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Fantastic Maps

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A fun quick read for a Thursday morning.
by Rob Davidoff and Miranda Gavrin

I remember the day I decided I was going to be an xenoanthropologist–it was in the first grade, when our teacher showed us the now-famous images from the HAROA telescopes. That was just after they’d commissioned the telescopes in Houston and Denver, and they were pointing the array at planets they’d already confirmed using smaller-baseline arrays. I remember my teacher trying to explain how it worked–that with math you could use small telescopes spread over a long distance as one big one, a principle called interferometry we could barely pronounce–but my classmates and I were more struck by what those famous first images of Gliese 667 Cc showed. Back when my parents were kids, they’d used the dimming of its parent star to speculate there was a planet there, and the first generation optical interferometers–ones with baselines measured in a few tens of kilometers–had been enough to actually resolve the planet and confirm it existed, along with thousands of others we'd suspected. But that image was the first time we had enough resolution to really see it as a planet–blurry, pixelated oceans, continents, icecaps. And there, on the nightside of the terminator….scattered points of dim light. It took me years in school to realize what that moment meant to me, but that’s the day I knew humans weren’t alone in the universe, and that I wanted to study those lights.

The old sci-fi books I devoured as a kid had all assumed that our contact with aliens would start with a meeting or a message: we would go to their world or they would come to ours, or we would pick up each other’s radio signals and start talking back and forth. Instead we had found them, and they probably didn’t know we existed.  In fact, it took years to even know they existed.  We already had spectroscopy data that showed elevated oxygen levels in their atmosphere–proof of ongoing chemical processes for replacing it, but for all scientists could initially say with those first famous photographs, we were just looking at vast colonies of photosynthetic, bioluminescent algae. It wasn’t until years had gone by, and I’d spent all of high school digging into physics, math, biology, and history, that they finally commissioned a telescope array capable of seeing smaller geographic features–tens of kilometers instead of hundreds. The articles I read on Popular Science’s site explained how scientists were charting the positions of the lights through time, cross-comparing to oceans, bays, mountains, and rivers we could infer only from the green lines they cut through deserts, and the spectral analysis of the lights themselves–finally showing proof that those points of light were the product of campfires and lamps, not just glowing moss.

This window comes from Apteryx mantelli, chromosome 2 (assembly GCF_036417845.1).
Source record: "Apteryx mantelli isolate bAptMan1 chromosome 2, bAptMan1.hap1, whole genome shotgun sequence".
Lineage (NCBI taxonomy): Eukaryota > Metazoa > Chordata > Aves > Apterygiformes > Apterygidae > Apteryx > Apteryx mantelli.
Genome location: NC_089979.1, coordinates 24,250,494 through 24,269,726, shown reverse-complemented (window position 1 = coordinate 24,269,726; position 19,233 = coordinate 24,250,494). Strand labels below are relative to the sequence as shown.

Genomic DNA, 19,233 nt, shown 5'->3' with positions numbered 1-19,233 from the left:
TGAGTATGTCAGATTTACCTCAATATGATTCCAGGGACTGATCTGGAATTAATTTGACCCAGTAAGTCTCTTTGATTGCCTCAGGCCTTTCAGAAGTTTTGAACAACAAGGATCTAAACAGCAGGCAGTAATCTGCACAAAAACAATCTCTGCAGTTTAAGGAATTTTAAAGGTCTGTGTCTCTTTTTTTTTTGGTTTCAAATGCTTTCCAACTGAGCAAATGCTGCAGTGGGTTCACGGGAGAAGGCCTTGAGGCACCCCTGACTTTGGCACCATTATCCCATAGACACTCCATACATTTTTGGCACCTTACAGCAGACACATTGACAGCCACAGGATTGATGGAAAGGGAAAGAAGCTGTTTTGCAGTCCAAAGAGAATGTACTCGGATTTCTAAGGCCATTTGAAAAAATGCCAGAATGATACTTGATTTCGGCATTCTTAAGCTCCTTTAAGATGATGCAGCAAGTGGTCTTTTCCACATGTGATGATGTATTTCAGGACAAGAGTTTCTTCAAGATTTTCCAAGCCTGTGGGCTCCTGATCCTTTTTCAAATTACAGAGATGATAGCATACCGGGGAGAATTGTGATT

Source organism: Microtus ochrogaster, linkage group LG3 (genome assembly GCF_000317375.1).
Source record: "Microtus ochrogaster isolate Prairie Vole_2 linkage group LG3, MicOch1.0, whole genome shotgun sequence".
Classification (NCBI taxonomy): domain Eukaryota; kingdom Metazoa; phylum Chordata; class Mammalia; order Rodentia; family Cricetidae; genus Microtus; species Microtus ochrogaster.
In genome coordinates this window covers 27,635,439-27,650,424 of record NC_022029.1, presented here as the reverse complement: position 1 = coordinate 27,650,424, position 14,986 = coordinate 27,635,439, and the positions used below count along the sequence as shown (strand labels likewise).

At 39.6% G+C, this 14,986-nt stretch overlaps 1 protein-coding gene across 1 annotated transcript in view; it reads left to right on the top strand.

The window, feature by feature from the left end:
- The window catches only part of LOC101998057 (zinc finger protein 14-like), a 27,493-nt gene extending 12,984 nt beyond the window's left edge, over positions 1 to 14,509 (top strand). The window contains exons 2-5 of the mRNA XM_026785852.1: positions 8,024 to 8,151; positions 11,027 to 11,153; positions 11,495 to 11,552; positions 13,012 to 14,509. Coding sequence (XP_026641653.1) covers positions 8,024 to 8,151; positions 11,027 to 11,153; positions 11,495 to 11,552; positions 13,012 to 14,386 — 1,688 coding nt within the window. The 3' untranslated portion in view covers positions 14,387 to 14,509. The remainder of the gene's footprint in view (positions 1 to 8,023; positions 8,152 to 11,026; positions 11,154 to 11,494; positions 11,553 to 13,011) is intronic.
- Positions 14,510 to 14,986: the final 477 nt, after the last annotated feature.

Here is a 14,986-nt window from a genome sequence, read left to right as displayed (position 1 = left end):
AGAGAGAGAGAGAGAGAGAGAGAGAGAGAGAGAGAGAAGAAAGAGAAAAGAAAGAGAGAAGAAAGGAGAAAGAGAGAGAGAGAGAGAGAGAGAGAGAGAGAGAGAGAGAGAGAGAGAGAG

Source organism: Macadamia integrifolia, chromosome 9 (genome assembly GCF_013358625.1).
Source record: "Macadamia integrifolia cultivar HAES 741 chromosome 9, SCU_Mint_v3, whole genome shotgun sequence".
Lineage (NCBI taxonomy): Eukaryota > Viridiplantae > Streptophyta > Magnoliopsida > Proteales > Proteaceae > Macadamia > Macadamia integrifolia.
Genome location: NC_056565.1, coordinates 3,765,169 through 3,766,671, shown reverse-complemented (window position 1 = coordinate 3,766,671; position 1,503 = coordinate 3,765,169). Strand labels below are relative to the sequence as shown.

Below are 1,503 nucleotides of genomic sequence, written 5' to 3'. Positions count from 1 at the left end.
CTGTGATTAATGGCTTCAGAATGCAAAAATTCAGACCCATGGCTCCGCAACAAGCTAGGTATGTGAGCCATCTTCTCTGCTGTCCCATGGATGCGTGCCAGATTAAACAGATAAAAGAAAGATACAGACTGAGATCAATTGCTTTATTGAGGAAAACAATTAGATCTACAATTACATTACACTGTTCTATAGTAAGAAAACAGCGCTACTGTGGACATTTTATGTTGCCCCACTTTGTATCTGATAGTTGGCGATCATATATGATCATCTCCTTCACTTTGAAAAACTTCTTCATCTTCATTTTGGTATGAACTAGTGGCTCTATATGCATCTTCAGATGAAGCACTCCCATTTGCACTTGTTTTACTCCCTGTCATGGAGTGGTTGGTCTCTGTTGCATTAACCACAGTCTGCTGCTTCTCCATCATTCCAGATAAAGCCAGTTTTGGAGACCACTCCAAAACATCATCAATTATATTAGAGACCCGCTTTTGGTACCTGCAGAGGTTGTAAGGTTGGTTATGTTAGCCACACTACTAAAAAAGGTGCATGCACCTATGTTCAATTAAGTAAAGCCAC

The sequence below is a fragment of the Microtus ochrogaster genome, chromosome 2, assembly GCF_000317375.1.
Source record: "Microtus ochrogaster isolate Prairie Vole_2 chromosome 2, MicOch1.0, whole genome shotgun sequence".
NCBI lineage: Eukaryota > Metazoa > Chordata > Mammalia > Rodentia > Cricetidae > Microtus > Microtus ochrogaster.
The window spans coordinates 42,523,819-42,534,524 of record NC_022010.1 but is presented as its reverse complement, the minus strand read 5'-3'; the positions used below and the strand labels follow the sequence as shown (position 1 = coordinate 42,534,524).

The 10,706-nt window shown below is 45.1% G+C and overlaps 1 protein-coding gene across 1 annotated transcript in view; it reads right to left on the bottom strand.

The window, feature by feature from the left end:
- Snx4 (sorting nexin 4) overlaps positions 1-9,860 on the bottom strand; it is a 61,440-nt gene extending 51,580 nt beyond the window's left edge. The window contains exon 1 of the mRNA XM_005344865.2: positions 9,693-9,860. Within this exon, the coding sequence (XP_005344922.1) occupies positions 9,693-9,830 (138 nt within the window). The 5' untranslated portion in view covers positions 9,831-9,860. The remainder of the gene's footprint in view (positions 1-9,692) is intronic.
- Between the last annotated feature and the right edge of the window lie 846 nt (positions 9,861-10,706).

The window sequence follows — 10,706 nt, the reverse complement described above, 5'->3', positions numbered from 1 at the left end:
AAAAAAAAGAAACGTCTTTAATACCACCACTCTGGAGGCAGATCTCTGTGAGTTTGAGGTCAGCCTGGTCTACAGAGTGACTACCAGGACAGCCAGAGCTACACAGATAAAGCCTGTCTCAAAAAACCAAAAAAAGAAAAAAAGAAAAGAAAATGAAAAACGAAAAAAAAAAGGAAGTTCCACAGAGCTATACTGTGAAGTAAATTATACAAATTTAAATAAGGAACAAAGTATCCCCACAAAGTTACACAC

In a way, that was the entire discipline of xenoanthropology: poring over the latest images from the best telescopes, seeing what could be implied, inferred, or just guessed. We watched the points of light grow, new ones sprout on other continents–were we watching another race’s Age of Exploration? People wrote entire papers on the implications of the ways those dots of light and faint daylight blobs moved and grew for their transportation, their culture, and their politics. I was one of those people, in my undergrad years and my early grad work–we were the modern day Schiaparelli, seeing canals on Mars. I look back on those papers….what we didn’t know! But it was enough to keep the interest of some of the public, the part that hadn’t gotten bored when it turned out the aliens weren’t beaming out new episodes of Kitchen Gladiators or immediately retreated into endless circular discussions of the theological implications here on Earth. But that was the best we could see with a telescope array limited by the diameter of the Earth: ten kilometers of resolution. Anything smaller than a town, and we couldn’t even see it.

I was a postdoc at the HAROA central station in Boulder when we finally got the approval for the space-based optical telescopes, the Lightsecond Array. One at Earth-Moon Lagrange Four, the other at Lagrange Five, the two telescopes were massive things, fine webs of stretched-mylar mirrors miles across. Technically, it wasn’t a lightsecond, it was 2.22 lightseconds, almost bang on 666,000 kilometers of separation squinting down the line to Gliese. When we could steal time on what we around the lab called the Lucifer Array from the plain old astronomers staring at exoplanets that didn’t sport their own branch of the tree of life, we could finally see everything. It was a little uncomfortable, actually: the unblinking Eye of Sauron peering down with a resolution of 183 meters. The press releases had described us as being able to “see a soccer stadium,” but more to the point we could see…well, whatever they called it, the game they played on the grass fields in the center of their towns and cities. With Lucifer, we could see the ships we’d speculated must exist–sail-powered, just like we’d thought. I remember the first time the lights of a ship we were tracking didn’t reappear after a major storm–the first time I looked at Gliese and knew I’d just seen hundreds of deaths that these 1700s-era people could never solve. It almost felt voyeuristic, as we cataloged wars and weather and settlers on the frontier. But I was hooked, just like I’d been in Ms. Mueller’s classroom thirty years ago.